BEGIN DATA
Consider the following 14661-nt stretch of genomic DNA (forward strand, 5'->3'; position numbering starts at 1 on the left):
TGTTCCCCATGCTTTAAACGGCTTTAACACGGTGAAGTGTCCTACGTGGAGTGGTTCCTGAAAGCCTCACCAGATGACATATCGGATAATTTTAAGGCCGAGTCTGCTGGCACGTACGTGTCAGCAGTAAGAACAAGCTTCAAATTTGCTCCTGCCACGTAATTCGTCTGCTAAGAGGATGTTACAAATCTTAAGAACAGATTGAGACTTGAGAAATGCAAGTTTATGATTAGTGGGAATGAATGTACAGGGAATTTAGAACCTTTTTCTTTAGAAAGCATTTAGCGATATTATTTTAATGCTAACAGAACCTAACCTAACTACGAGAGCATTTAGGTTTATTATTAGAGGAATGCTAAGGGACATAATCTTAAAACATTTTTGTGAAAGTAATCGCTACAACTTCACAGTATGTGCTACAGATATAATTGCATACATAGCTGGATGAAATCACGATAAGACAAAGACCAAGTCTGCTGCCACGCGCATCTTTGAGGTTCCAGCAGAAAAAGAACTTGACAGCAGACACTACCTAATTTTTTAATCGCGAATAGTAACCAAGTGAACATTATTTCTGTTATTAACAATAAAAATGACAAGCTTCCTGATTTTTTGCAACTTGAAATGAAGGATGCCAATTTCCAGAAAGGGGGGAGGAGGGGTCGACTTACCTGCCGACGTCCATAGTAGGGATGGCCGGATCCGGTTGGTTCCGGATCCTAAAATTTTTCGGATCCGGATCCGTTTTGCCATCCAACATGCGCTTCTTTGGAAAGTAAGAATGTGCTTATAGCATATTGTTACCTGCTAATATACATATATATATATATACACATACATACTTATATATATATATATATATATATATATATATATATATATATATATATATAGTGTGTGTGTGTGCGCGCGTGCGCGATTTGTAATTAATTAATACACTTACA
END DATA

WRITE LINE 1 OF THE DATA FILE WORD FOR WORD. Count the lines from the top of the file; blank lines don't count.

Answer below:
Consider the following 14661-nt stretch of genomic DNA (forward strand, 5'->3'; position numbering starts at 1 on the left):